Communications Minister Malcolm Turnbull is backing the ACCC's move to finalise minimum terms for NBN-supplied services, believing the proposed terms won't require "material" alteration in future to conform with Coalition policy.
Speaking to iTnews last night, Turnbull said he was "aware" of the Australian Competition and Consumer Commission's desire to finalise the NBN special access undertaking (SAU), which has been under negotiation for two years.
"The industry's very keen to have that SAU settled," Turnbull said.
"The sort of changes that we've canvassed in our policy I don't think would have a material impact on the regulatory environment or the context in which those regulations would operate.
"It's not for me to tell the ACCC what to do but I'm aware that they're intending to get on with it, and I certainly haven't voiced any concerns or counselled delay [of the process]."
The comments present a relatively stable picture of the telecommunications regulatory environment under the new Coalition Government.
ACCC chairman Rod Sims yesterday confirmed for the first time since the federal election that the regulator would continue to press ahead with the SAU approval process, which has largely stalled since May.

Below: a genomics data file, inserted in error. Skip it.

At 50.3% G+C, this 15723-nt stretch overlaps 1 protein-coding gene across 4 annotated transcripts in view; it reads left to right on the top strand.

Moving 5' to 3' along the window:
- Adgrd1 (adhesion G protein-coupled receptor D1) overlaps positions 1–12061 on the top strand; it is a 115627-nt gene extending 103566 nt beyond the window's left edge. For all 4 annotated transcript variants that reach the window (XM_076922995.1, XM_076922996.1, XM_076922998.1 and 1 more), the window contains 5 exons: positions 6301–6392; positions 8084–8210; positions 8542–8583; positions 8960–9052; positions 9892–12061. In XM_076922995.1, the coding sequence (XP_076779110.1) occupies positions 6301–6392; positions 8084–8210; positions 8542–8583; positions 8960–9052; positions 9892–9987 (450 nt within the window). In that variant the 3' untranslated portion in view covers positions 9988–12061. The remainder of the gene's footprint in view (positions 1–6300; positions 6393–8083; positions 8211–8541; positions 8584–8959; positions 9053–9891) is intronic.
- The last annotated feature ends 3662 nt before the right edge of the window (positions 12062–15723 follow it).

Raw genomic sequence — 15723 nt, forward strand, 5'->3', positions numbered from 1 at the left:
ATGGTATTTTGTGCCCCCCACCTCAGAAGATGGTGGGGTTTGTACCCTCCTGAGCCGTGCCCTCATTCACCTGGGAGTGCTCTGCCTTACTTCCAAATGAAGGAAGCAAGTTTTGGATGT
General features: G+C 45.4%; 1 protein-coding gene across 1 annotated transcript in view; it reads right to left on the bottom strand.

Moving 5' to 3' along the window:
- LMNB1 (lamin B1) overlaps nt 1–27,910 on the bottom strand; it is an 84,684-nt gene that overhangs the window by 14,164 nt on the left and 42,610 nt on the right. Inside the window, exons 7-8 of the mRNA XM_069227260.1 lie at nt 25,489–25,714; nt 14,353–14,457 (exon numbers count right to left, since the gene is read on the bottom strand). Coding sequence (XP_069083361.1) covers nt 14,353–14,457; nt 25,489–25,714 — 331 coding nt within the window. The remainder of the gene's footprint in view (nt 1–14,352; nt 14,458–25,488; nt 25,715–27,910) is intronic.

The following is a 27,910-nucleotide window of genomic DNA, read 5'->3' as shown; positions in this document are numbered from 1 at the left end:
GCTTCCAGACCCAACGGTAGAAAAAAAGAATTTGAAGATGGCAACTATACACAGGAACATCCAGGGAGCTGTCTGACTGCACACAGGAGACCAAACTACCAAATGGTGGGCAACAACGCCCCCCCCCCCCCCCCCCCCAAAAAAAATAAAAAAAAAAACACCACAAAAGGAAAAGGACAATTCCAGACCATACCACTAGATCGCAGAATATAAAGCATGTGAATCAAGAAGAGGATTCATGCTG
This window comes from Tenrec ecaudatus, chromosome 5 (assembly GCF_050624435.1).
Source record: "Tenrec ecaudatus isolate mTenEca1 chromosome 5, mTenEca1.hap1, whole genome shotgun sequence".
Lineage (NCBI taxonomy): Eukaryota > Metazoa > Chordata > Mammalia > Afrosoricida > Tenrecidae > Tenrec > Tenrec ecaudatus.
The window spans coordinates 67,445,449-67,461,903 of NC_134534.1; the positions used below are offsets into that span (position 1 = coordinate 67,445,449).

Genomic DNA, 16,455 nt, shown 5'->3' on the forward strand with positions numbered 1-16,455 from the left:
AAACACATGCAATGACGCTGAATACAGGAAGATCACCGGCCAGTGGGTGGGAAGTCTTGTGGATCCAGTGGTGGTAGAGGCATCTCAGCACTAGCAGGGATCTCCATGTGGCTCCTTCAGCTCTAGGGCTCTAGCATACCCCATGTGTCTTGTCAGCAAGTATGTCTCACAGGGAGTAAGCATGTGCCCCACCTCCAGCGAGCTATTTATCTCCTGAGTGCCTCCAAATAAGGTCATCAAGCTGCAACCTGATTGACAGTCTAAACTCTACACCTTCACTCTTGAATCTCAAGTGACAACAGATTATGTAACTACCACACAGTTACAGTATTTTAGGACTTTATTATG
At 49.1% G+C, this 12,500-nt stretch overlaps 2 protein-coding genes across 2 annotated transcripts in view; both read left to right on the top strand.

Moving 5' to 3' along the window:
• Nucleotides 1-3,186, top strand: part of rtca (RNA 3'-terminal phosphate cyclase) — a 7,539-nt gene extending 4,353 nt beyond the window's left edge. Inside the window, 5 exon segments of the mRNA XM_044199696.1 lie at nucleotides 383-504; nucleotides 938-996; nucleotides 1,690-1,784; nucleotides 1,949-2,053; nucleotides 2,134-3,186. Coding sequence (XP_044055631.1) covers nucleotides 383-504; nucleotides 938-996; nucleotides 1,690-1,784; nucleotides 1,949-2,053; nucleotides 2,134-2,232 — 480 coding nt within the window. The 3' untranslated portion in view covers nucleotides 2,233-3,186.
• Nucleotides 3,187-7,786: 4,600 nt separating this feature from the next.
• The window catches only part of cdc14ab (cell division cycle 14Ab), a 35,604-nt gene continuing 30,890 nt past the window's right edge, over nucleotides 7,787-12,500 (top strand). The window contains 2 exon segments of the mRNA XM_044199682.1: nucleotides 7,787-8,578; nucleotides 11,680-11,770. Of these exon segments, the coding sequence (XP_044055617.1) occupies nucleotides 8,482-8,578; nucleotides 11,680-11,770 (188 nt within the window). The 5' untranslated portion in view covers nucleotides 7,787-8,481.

Until yesterday, the impact of the change of government on the SAU process had been unknown.
ISPs and other NBN access seekers want the SAU finalised because they currently access services over the NBN using a set of temporary terms and conditions.
The next step in the process will see the ACCC formally notify NBN Co to edit the text of the SAU.
Turnbull declined to weigh in on continued speculation about the possible make-up of a rejuvenated NBN Co board.
"Everybody knows cabinet will be considering it this week," he said. "Certain considerations will be taken then and then there'll be less scope for speculation but I wouldn't want to inhibit speculation."
He sidestepped questions about whether he would seek to reduce the size of NBN Co's staff, citing a forthcoming review process to be undertaken by NBN Co itself.
"All of that will be considered in the strategic review," Turnbull said.
"I think we should make our decisions based on facts. It is a very large workforce but we're going to undertake the strategic review that will give us a very keen assessment of the business."
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